For the first third, it’s just switching back and forth between third and second gear through the quick direction-changing bends, never even exceeding 60 MPH. That’s fast enough here, especially when braking down to 15 for the first of the hairpins; when the sign suggests 5 MPH, you know it’s going to be tight. Heel-and-toe down a gear, turn the wheel hard, and then just lay the power down. The super slow stuff is the only time an E36 will really show understeer, but luckily a little power later and the rear tires let go a little, allowing a swift drift of oversteer to point me in the right direction. It’s a beautiful feeling and responsible for the biggest smile yet. From there it’s a run of hairpin to hairpin, maxing out second gear between each braking point—addictive stuff, and fortunately it repeats and repeats. Right when the M50 hits 3500, the nature of the engine transforms from docile to a feral fantasy as the VANOS variable valve timing advances, lunging for the limiter. And the noise, with a carbon intake and axle-back exhaust ignites the Santa Ynez Mountains with a Bavarian thunder.
Near the top of the pass I begin to reflect on the journey thus far. First, I’m thankful I didn’t completely bin it anywhere, even driving still well below maximum attack, that’s most important. But I’m also just thankful for roads and cars like this existing.
I reach the top of the pass, pull over and take a quick snap of the scenery behind to capture the moment. My god is the view something—you can see downtown Santa Barbara and a couple of the Channel Islands 30 miles off the coast. Here you feel like on top of the world, looking down at the magnificence of the Earth and my vanquished mountain. This is the thrill of driving, and I’m so glad something in me turned me onto cars all those cars years ago, otherwise I wouldn’t be here right now.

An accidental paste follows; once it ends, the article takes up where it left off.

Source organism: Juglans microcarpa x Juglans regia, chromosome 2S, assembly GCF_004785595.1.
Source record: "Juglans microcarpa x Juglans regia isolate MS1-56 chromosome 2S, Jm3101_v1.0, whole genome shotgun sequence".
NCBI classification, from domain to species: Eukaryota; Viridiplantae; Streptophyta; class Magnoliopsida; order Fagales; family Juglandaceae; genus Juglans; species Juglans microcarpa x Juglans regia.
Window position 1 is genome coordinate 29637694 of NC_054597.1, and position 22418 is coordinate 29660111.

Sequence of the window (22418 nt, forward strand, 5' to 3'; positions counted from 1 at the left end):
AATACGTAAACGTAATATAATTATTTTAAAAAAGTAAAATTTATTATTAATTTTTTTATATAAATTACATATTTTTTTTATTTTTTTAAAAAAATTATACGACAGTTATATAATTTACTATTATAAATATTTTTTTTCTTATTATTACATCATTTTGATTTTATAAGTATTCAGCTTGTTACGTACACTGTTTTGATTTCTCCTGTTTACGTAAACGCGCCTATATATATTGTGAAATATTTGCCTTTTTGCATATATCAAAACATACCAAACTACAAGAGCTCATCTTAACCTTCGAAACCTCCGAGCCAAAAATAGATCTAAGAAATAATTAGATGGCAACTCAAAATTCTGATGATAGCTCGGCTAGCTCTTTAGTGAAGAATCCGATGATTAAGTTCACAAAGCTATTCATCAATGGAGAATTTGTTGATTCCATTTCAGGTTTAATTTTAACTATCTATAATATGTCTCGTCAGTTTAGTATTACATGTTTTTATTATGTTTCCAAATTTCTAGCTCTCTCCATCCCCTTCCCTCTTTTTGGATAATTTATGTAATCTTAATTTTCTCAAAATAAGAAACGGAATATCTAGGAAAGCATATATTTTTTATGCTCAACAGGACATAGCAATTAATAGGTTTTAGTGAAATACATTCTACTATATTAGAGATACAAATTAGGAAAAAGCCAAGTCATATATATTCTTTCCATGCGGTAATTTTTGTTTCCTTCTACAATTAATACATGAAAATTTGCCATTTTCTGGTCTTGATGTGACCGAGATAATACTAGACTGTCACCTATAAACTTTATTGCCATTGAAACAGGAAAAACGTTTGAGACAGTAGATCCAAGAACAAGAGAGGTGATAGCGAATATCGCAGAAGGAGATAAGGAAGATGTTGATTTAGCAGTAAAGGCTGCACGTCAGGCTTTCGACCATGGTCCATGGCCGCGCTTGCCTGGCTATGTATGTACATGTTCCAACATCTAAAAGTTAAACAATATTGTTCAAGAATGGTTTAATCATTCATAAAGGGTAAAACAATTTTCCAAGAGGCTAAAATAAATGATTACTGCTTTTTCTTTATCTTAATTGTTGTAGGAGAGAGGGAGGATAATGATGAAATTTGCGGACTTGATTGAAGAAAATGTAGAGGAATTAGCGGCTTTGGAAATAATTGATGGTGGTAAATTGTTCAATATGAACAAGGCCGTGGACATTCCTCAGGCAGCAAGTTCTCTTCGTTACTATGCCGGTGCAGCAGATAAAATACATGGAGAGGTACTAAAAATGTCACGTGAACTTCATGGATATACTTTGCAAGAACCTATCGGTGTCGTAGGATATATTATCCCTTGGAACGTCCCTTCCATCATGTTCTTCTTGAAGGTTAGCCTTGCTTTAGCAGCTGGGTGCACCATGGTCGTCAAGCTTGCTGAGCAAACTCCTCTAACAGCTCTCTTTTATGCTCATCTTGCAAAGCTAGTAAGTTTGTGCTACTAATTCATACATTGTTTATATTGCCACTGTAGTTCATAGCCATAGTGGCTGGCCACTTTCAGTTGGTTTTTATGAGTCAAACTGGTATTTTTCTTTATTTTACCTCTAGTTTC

Which brings me back to my first point about power. Sure, power is nice, but it’s not all that matters in a sports car. I’d take a car like this, with a huge sense of feel and immersion but with less power than one muted to gray-scale and all-around numbness but with a startlingly powerful engine. If that’s the case, the car would be so uninspiring and lack the necessary confidence to use the power. I must also ask, when will cars become too powerful to fully enjoy? A powerful motor can never trump an interesting motor, which is probably why my favorite BMW I’ve ever driven still remains the E46 M3 with its masterpiece of a chassis and powertrain. As long as it’s got a manual, of course. I would rather BMW make turbocharged engines with a sense of turbo-lag engineered in and give a huge rush to the red line by restricting peak torque to a higher engine speed than 1500. This would, in a general sense, make an engine inferior and less efficient, but it’d be more interesting as well once boost comes on. Maybe to make new turbo engines better, we must first make them worst. I do miss that E36, but the thrill of driving remains in my newly acquired E46 330i ZHP (six-speed, of course). Next time I’m in Santa Barbara I’ll have to venture again up the San Marcos pass in that. And hopefully one day in an M3 at 8k.